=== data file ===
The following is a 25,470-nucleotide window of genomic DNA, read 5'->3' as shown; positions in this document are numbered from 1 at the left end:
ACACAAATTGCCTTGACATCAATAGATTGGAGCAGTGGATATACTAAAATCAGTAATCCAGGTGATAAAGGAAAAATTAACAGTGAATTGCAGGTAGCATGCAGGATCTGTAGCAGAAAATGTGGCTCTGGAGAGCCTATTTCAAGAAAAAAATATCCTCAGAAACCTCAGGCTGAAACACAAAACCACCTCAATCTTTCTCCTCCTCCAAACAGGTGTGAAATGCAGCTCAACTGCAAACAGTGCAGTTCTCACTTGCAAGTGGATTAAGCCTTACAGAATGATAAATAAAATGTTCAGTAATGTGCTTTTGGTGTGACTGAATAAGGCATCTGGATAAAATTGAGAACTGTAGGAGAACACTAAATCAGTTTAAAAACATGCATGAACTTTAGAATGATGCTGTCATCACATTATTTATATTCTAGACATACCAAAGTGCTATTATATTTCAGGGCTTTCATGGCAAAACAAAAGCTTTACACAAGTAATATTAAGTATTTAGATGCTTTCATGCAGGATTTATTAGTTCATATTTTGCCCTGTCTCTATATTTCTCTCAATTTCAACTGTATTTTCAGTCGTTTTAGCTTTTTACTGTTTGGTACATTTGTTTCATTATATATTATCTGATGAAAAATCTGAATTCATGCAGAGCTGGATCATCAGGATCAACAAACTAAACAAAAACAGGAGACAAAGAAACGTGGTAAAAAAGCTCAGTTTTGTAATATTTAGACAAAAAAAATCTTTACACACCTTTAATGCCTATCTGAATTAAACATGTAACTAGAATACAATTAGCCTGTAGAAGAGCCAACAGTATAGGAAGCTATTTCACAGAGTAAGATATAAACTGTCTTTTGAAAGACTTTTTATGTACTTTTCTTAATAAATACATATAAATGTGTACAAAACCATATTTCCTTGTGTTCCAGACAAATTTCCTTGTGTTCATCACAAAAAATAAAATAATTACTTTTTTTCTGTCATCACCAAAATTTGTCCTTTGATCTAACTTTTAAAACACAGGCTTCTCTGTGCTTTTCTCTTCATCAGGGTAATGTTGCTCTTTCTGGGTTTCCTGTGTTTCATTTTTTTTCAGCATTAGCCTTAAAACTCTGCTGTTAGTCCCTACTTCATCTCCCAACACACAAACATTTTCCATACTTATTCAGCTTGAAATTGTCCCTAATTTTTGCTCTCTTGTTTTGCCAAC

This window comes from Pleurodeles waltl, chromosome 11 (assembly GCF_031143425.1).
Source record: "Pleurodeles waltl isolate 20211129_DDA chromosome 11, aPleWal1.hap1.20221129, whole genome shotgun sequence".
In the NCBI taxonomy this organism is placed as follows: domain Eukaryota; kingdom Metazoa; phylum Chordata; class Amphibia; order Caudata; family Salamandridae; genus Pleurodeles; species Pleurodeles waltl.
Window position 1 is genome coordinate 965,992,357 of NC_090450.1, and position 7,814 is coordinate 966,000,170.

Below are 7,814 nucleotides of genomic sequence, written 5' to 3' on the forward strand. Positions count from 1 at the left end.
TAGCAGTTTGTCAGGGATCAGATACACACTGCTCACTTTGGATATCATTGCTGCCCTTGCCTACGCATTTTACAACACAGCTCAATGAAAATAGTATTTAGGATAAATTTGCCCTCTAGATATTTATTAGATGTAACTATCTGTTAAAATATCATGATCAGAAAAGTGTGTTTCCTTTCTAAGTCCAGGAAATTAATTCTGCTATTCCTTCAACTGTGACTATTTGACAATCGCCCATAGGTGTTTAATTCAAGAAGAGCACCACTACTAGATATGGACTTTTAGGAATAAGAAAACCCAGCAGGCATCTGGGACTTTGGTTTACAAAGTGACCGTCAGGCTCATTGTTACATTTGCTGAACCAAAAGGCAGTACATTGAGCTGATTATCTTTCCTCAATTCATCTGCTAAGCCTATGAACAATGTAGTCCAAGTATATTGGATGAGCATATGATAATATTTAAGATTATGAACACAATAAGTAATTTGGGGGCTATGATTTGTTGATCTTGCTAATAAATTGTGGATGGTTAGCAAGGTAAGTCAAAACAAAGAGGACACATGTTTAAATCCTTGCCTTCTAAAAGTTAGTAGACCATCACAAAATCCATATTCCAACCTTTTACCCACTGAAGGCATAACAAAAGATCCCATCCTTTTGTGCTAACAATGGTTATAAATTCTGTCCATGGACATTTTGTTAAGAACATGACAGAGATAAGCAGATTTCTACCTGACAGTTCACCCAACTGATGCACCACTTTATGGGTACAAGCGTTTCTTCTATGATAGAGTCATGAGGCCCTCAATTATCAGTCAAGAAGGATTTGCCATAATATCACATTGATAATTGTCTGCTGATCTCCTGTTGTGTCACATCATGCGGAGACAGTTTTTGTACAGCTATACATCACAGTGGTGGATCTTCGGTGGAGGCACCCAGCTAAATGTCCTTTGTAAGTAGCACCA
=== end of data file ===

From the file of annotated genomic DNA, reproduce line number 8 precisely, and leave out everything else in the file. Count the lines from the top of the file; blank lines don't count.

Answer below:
TAGCAGTTTGTCAGGGATCAGATACACACTGCTCACTTTGGATATCATTGCTGCCCTTGCCTACGCATTTTACAACACAGCTCAATGAAAATAGTATTTAGGATAAATTTGCCCTCTAGATATTTATTAGATGTAACTATCTGTTAAAATATCATGATCAGAAAAGTGTGTTTCCTTTCTAAGTCCAGGAAATTAATTCTGCTATTCCTTCAACTGTGACTATTTGACAATCGCCCATAGGTGTTTAATTCAAGAAGAGCACCACTACTAGATATGGACTTTTAGGAATAAGAAAACCCAGCAGGCATCTGGGACTTTGGTTTACAAAGTGACCGTCAGGCTCATTGTTACATTTGCTGAACCAAAAGGCAGTACATTGAGCTGATTATCTTTCCTCAATTCATCTGCTAAGCCTATGAACAATGTAGTCCAAGTATATTGGATGAGCATATGATAATATTTAAGATTATGAACACAATAAGTAATTTGGGGGCTATGATTTGTTGATCTTGCTAATAAATTGTGGATGGTTAGCAAGGTAAGTCAAAACAAAGAGGACACATGTTTAAATCCTTGCCTTCTAAAAGTTAGTAGACCATCACAAAATCCATATTCCAACCTTTTACCCACTGAAGGCATAACAAAAGATCCCATCCTTTTGTGCTAACAATGGTTATAAATTCTGTCCATGGACATTTTGTTAAGAACATGACAGAGATAAGCAGATTTCTACCTGACAGTTCACCCAACTGATGCACCACTTTATGGGTACAAGCGTTTCTTCTATGATAGAGTCATGAGGCCCTCAATTATCAGTCAAGAAGGATTTGCCATAATATCACATTGATAATTGTCTGCTGATCTCCTGTTGTGTCACATCATGCGGAGACAGTTTTTGTACAGCTATACATCACAGTGGTGGATCTTCGGTGGAGGCACCCAGCTAAATGTCCTTTGTAAGTAGCACCA